I can’t get enough of this!  As much as I love, love, love the combination of veggies below, I often have to switch up the veggies and change the sauce to accommodate what I have on hand. The method always works, it’s always good and it never heats up the kitchen.  PLUS, dinner can be ready in ten minutes flat!

Fully Customizable Microwave Salmon & Veggies in Parchment

Recipe by Polly Ferguson, based on a recipe by Alton Brown

  • 1 (8-ounce) salmon fillet, pin bones removed
  • 1/3 cup julienne fennel bulb
  • 1/3 cup julienne leeks, white part only
  • 1/3 cup julienne carrots
  • 1/3 cup julienne snow peas
  • ½ teaspoon Kosher salt
  • 1/8 teaspoon freshly ground black pepper
  • 1/8 teaspoon ground coriander (this could be customized too—curry powder, cumin, or any other powdered spice you are partial to and that would complement the veggies and the salmon could be used)
  • Herbs: 6 basil leaves, chopped finely (or any mixture of herbs from your garden, or spices from your cabinet, that appeals to you—parsley, cilantro, dill, mint, rosemary, green onion, chives, fresh ginger, tarragon, lemon pepper, garlic, chili powder, curry powder, herbs de province, paprika, etc…)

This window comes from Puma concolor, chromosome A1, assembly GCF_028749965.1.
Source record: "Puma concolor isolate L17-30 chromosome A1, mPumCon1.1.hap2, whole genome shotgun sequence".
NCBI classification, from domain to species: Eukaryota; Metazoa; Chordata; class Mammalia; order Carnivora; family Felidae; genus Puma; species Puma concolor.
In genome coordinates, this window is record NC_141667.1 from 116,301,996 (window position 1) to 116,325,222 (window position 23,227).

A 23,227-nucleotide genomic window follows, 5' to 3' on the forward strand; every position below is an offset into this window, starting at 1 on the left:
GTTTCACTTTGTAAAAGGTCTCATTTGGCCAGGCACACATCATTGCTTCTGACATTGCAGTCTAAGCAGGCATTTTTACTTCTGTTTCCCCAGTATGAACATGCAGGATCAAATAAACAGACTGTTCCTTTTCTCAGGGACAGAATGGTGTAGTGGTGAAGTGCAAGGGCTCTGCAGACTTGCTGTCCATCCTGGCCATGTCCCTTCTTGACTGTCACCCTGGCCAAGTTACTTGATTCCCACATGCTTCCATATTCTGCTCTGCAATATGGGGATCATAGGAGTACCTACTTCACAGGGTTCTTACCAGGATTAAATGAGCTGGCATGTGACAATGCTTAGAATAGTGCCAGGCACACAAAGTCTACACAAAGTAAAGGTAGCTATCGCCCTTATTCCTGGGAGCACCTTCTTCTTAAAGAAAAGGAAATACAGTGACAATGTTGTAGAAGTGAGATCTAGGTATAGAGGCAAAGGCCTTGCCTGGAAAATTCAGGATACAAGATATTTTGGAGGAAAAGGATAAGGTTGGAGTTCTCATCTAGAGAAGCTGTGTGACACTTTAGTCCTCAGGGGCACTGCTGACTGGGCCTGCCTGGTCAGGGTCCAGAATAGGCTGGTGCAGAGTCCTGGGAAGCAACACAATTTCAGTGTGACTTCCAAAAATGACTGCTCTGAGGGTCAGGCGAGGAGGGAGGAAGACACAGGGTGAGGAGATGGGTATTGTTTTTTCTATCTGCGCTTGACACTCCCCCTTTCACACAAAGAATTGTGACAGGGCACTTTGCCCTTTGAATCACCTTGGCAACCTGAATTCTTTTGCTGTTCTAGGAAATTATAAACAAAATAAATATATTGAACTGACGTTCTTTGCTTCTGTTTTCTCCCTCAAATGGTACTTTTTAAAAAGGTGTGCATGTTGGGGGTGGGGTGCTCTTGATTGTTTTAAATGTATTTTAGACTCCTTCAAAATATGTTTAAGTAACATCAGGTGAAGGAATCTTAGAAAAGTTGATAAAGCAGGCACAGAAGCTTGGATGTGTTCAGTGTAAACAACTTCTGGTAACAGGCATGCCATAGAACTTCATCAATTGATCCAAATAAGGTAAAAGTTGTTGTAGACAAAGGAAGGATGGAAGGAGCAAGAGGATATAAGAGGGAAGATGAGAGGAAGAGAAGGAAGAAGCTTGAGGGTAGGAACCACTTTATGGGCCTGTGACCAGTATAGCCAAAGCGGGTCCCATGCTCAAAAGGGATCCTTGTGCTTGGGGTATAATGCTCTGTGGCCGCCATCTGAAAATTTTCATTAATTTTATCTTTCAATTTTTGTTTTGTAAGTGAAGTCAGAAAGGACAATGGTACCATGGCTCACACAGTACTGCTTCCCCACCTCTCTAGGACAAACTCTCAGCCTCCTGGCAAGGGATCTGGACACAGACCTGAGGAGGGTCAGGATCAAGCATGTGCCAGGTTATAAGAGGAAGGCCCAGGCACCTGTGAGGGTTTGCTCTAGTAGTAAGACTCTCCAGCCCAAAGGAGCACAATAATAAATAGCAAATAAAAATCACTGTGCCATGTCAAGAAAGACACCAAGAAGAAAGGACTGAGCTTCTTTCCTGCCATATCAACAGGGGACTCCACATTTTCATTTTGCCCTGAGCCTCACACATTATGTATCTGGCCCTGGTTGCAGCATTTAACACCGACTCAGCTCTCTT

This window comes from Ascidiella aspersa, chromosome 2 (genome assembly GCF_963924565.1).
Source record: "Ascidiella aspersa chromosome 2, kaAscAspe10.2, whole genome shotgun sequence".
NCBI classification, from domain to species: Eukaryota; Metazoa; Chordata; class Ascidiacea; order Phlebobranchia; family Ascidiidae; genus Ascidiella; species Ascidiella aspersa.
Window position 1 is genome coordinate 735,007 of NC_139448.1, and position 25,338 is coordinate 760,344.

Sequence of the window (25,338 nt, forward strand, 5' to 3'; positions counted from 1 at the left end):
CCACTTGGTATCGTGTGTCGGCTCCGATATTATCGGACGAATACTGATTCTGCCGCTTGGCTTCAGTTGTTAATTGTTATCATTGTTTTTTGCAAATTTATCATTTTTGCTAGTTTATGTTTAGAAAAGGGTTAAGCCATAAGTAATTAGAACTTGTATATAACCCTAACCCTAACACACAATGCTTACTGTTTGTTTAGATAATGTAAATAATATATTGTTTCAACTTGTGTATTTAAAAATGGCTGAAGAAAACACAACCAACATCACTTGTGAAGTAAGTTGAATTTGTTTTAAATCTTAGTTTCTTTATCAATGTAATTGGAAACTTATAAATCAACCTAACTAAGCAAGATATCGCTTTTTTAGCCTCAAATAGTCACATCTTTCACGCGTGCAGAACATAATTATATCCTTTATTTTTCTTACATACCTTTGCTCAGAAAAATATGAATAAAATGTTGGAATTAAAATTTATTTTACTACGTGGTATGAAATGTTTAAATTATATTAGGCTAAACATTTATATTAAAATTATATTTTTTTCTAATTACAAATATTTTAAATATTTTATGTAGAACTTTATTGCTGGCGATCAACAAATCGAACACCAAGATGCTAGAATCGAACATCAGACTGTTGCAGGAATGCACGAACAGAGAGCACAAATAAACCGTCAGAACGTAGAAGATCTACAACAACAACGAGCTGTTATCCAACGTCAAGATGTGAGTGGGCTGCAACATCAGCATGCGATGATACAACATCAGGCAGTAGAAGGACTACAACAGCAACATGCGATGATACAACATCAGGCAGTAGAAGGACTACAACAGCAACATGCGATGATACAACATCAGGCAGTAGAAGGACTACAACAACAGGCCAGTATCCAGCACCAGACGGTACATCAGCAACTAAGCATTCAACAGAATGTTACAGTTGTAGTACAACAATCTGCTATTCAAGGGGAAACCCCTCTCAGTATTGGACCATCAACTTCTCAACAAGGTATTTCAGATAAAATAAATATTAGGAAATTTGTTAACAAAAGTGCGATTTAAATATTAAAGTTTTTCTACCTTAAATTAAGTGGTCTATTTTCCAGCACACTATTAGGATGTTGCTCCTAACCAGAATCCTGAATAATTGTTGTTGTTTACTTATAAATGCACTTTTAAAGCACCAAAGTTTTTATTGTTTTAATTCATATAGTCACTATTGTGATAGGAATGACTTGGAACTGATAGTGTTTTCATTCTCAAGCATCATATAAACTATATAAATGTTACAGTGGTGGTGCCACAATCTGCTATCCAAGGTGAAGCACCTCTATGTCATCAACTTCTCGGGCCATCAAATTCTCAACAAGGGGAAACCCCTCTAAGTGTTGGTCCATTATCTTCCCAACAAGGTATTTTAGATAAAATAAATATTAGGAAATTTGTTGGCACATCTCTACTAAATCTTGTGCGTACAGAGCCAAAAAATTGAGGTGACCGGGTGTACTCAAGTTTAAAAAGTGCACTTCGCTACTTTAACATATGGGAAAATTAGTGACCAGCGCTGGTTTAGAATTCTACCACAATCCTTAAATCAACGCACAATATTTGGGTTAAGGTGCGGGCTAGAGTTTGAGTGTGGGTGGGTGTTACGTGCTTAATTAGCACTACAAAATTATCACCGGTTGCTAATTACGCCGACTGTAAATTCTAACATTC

• Other Stuff: 1 tsp. grated lemon or orange peel, diced pineapple, jalapeño, (maybe even some brown sugar or a drizzle of maple syrup, or a sprinkling of ground coffee or mustard…, pesto or marmalade…)
  • Liquid: 1 tablespoon dry vermouth, OR orange juice, OR white wine… (just don’t use lemon juice, major Yuck!) I’d really like to experiment with soy sauce or teriyaki sauce, rice wine, melted butter (!), dry sherry, coconut milk, Asian Fish Sauce or beer 🙂
  1. Take a rather large piece of parchment paper and fold it in half  like a book. Lay fennel, leeks, carrots, and snow peas on parchment in the center of the paper and on one side of the fold.
  2. Mix together salt, pepper, and ground coriander (or whatever spice mix appeals to you). Sprinkle vegetables with 1/2 of the spice mixture.
  3. Lay salmon on top of vegetables and sprinkle with the remaining spice mixture.
  4. Top salmon with choice of herbs, sprinklings, and 1 tablespoon of desired liquid (wine, vermouth, orange juice, teriyaki sauce…)